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Lieutenant General Claire Lee Chennault (6 September 1893 – 27 July 1958), was an Americanmarker military aviator who commanded the "Flying Tigers" during World War II. His family name is pronounced shen-awlt.

Early life

Born in Commerce, Texasmarker, to John Stonewall Jackson Chennault and Jessie (Lee) Chennault. His mother was born 20 August 1876 in Franklin Parish, Louisianamarker, the second daughter of William Wallace Lee (1836–1911), son of Henry Bryant Lee and his wife, Margaret Bell Lee, prominent slaveowners and planters of Scott County, Mississippimarker, and his second wife, Josephine Gilbert. Chennault was raised in the town of Waterproofmarker in Tensas Parish, Louisianamarker.Chennault began misrepresenting his birth date as September 1890, perhaps as early as the middle of 1909. He was too young to attend college after he graduated from high school, so his father added three years to his age. The 1900 US Census record from Franklin Parishmarker, LA, Ward 2 states that C L Chennault was age six in 1900, with a younger brother age three (born in Louisianamarker).

Military career

Chennault attended Louisiana State Universitymarker between 1909 and 1910 and received ROTC training (Claire). At the onset of World War I, Chennault graduated from Officer's School at Fort Benjamin Harrisonmarker, and was transferred to the Aviation Division of the Army Signal Corps. He learned to fly in the Air Service during World War I, remained in the service after it became the Air Corps in 1926, and became Chief of Pursuit Section at Air Corps Tactical School in the 1930s. Poor health and disputes with superiors led Chennault to resign from the service in 1937. He then joined a small group of American civilians training Chinese airmen and served as "air adviser" to Kuomintang (KMT) Nationalist Government leader Generalissimo Chiang Kai-shek and his wife, Soong May-ling, during the Sino-Japanese War .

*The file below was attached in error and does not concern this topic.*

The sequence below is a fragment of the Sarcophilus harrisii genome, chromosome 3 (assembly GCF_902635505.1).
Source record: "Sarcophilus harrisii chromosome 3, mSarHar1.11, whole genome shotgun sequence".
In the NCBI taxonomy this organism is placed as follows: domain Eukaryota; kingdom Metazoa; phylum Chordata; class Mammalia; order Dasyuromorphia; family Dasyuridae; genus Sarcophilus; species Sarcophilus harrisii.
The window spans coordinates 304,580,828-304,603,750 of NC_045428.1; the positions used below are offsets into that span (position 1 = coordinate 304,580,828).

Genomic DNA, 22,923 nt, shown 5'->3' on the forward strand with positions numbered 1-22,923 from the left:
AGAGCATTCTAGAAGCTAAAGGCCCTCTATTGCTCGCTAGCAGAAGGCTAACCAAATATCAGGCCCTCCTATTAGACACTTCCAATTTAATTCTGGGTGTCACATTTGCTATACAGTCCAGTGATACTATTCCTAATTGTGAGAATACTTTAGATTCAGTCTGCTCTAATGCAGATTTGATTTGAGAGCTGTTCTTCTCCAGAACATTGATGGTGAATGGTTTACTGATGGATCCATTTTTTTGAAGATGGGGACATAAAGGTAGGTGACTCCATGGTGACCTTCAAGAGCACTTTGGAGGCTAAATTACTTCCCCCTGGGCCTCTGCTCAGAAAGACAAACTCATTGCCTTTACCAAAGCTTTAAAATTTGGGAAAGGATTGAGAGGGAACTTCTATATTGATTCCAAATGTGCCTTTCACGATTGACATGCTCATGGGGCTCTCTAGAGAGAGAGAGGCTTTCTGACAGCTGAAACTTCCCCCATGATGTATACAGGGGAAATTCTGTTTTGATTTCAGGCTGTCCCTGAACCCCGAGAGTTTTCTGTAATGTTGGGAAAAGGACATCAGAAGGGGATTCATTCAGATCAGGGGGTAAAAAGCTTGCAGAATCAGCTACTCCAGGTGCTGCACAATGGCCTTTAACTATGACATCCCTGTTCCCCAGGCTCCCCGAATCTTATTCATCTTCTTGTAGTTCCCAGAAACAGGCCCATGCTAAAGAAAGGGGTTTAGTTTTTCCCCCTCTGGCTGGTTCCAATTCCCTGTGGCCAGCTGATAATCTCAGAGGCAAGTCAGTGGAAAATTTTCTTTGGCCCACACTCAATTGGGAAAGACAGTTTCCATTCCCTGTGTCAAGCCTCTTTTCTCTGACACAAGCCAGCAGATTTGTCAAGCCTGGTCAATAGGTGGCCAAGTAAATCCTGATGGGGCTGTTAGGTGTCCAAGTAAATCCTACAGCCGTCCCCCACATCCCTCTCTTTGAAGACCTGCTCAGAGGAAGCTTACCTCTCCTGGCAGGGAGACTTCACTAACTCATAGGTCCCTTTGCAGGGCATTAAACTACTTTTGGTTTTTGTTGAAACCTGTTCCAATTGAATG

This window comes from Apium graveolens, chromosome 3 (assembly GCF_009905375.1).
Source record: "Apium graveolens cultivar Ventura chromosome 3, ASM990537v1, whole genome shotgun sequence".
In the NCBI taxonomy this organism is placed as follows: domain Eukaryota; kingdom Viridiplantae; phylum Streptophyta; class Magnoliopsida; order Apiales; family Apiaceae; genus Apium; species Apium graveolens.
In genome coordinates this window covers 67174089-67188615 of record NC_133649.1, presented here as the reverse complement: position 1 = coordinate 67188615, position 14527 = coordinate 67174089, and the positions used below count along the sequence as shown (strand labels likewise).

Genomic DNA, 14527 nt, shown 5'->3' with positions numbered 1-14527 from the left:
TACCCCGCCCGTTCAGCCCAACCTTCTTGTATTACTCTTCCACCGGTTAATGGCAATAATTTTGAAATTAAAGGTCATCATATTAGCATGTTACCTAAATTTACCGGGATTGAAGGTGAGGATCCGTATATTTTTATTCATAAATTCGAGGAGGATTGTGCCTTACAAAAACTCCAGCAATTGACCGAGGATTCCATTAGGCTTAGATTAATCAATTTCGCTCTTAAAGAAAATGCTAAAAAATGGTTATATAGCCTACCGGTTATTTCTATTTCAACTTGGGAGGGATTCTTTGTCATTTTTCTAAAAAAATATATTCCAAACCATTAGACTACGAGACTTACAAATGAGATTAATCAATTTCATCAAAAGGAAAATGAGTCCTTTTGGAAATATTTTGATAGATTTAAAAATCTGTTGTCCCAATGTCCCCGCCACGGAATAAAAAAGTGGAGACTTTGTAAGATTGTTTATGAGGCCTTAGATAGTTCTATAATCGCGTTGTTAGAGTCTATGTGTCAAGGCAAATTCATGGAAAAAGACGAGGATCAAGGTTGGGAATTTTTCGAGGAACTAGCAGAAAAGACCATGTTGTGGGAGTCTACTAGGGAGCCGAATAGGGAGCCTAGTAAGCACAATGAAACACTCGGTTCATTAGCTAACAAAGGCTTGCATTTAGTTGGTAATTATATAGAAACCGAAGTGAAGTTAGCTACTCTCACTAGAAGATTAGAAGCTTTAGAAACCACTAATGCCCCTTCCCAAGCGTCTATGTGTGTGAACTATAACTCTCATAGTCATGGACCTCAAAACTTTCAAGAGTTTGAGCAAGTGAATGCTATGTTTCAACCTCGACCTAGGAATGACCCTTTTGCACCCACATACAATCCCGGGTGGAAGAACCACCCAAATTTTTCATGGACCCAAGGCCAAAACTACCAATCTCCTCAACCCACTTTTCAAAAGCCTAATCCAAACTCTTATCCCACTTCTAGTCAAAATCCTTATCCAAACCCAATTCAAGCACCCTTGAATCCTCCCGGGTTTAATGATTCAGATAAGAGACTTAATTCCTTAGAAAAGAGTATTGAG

Chennault participated in planning operations and observed the Chinese Air Force in combat from a Curtiss Hawk 75). In this period, he would organize the International Squadron.

May-ling Soong and the creation of the Flying Tigers

Soong May-ling, or "Madame Chiang" as she was known to Americans, was acting as the leadership of the Aeronautical Commission. She thus became Chennault's de facto employer in China with a position as Air defense advisor with salary of $1,000 per month, for a three month mission to China to make a confidential survey of the Chinese Air Force. Chennault arrived in China on June 1937, after officially retiring from the US Air Force.

In the summer of 1938 Chennault went to Kunming, the capital of Yunnan Province in Western China, to forge, at the request of Madame Chiang, a new Chinese Air Force from an American mold.

On 19 October 1939, Claire L. Chennault (traveling as a U.S. citizen; passport no. 379160) boarded Pan American Airways "California Clipper" (Boeing B-314; NC18602) at the Pan American Airways terminal in Hong Kongmarker. Chennault was on a special mission for Chiang Kai-shek. The California Clipper made a number of stops in the Pacific that included Manilamarker (21 October) and Honolulumarker, Territory of Hawaii (25 October), eventually arriving at Treasure Islandmarker, San Francisco CA (26 October). Traveling with Chennault were four Chinese government officials: Mr. Shiao-down Chiang, Mr. Liu Yu-Wan, Mr. Tuan-Sheng Chien, and Mr. Ken Sen Chow. Four of these passengers listed their place of origination as Kunming China, and Mr. Chow as Kaiting China.

On 1940, seeing that the Chinese Air Force had collapsed, because of ill-trained Chinese pilots and shortage of equipment, Chiang Kai-shek sent Chennault home to the U.S. to solicit funds for aircraft to try to save China from total defeat. President Roosevelt then sent Curtiss P-40 Tomahawks to the Chinese under the American Lend-Lease program. Chennault also was able to recruit some 300 American pilots and ground crew, posing as tourists, who were adventurers or mercenaries, not necessarily idealists out to save China. But under Chennault they developed into a crack fighting unit, always going against superior Japanese forces. They became the symbol of America's military might in Asia.

Flying Tigers